An acquaintance of mine once commented that I should “never cut my hair short,” remarking that my long, dark hair appeared “cool” and made me look “even younger” than my biological age. At the time, as well as throughout most of my adult life, my hair has reached the middle of my back with a severe center part, remaining just unruly enough to evade being classified as “bed head.”
My hair embodied the ideal of effortlessness that fuels fashion and beauty headlines and shampoo advertisements in creating a false concept that there is good or bad hair — or any spectrum of measurement in between.
At the tail end of my 30s, I latched onto the acquaintance’s remark in a way that made clear how much of a blinding influence traditional societal constructs of beauty, youth and age have on me. I wasn’t as immune to these pressures as I had previously thought. Long (like, very long) hair was part of my game plan to look younger and how I’d keep a “cool” factor firmly planted in my immediate orbit with an impracticality that could only be tolerated by someone young and carefree. I envisioned my unruly mane as the most prominent part of my overall silhouette — a cartoon-like sketch with oversized hair that made an impression before you saw my face or heard my voice.
Recently a friend with waist-length locks said to me that she loves her long hair because “every inch longer is one year younger.” I agreed. That’s until the irksome weight entwined in my strands, first from an inaccurate (and perhaps unhealthy) attachment to a false symbol of youth and then from the ongoing mental roller coaster of the pandemic, pushed me to shed my hair in search of some levity. The shed entailed chopping 13 inches of hair off into a textured and layered short style with a deep side part, a result that has shades of ‘90s skateboarder-meets-the iconic geometric NancyKwan cut created by Vidal Sassoon in 1963.
Let me be clear: I have not had challenges with my hair or because of my hair. I have not been discriminated against, not been hired or been told to change my hair for any reason. I have not suffered hair loss because of an illness or trauma. Nor have I been neglected or underserved by the beauty or wellness industries when it comes to hair care or representation. There is no shortage of people with hair like mine in mainstream media or in the movies or on boxes of hair-growth gummies. On the contrary, I have always had the attitude of “It’s just hair,” which is the privilege that comes when the strands of dead cells attached to your follicles are what society deems as “good.” I had never thought that much about my hair because I did not have to.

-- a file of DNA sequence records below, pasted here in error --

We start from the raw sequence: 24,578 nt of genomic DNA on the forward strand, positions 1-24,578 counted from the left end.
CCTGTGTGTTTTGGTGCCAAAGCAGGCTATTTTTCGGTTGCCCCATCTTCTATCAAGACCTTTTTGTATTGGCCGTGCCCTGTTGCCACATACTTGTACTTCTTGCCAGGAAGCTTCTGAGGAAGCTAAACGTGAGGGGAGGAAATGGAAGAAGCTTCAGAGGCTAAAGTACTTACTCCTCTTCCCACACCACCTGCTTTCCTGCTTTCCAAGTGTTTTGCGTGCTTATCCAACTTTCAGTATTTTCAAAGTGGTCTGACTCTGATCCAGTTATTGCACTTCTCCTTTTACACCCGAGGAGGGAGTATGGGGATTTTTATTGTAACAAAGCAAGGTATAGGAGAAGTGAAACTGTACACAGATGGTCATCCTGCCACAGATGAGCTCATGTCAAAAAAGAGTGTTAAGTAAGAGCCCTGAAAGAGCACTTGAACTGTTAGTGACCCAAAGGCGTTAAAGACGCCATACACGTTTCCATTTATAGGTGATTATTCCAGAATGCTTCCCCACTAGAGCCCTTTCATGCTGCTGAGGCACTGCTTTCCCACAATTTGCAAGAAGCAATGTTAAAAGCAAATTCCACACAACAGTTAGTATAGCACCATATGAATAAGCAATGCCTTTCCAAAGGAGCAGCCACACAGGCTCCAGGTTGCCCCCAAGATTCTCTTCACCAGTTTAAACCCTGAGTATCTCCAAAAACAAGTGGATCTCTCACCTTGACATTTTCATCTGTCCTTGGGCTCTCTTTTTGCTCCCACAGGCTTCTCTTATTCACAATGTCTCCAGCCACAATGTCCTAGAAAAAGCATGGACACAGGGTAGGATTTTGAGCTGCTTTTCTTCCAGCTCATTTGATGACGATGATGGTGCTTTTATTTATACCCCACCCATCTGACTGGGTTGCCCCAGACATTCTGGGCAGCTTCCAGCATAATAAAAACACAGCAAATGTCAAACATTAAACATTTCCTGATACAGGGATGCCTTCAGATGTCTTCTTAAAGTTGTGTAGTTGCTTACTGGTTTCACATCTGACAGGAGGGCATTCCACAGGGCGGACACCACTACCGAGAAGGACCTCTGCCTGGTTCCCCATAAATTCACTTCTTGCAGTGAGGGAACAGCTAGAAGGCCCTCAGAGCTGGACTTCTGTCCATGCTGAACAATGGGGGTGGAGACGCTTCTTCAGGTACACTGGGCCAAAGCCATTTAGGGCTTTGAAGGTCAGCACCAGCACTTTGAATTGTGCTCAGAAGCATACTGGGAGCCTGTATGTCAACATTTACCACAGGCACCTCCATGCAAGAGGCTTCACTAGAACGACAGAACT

In my case, hair has been the proverbial tip of the iceberg on the path to self-realization and transformation — my hairstyle the relatively insignificant 10% above the waterline and the easiest thing to change about my appearance, especially when our pandemic expressions are currently, literally, masked. Like you, I’ve been living in the blur of the past two years in which time feels marked more by variants and vaccine availability and one Zoom meeting blends into the next. My 13 inches of heavy raven strands, it seemed, was creating even more blur, and it was time for some clarity.
Turns out, I am far from the only person on this particular hair journey. “Hair does hold energy,” says Michael Forrey, the hairstylist at Beverly Hills salon Striiike who cut off more than a foot of my hair in late November. “On a cellular level, it’s interesting to think our hair is dead cells. It’s life experience in a way. Cutting it is a dramatic way to step out of a situation and say, ‘I’m out, I’m done,’ marking a point of renewal.”
Forrey says he hasn’t cut as much hair in his two-decade-long career as he has in the last six months. Many of his clients have come seeking dramatically short cuts — shags, pixies and razored bobs.
“It’s the one thing attached to your person that says so much,” Forrey says. “From a visual perspective, it changes the face shape. It pops your cheekbones. It evokes so much personality. It goes beyond just a physical change. It actually brings out a character. This is the girl that’s been locked away, and she’s ready to come out.”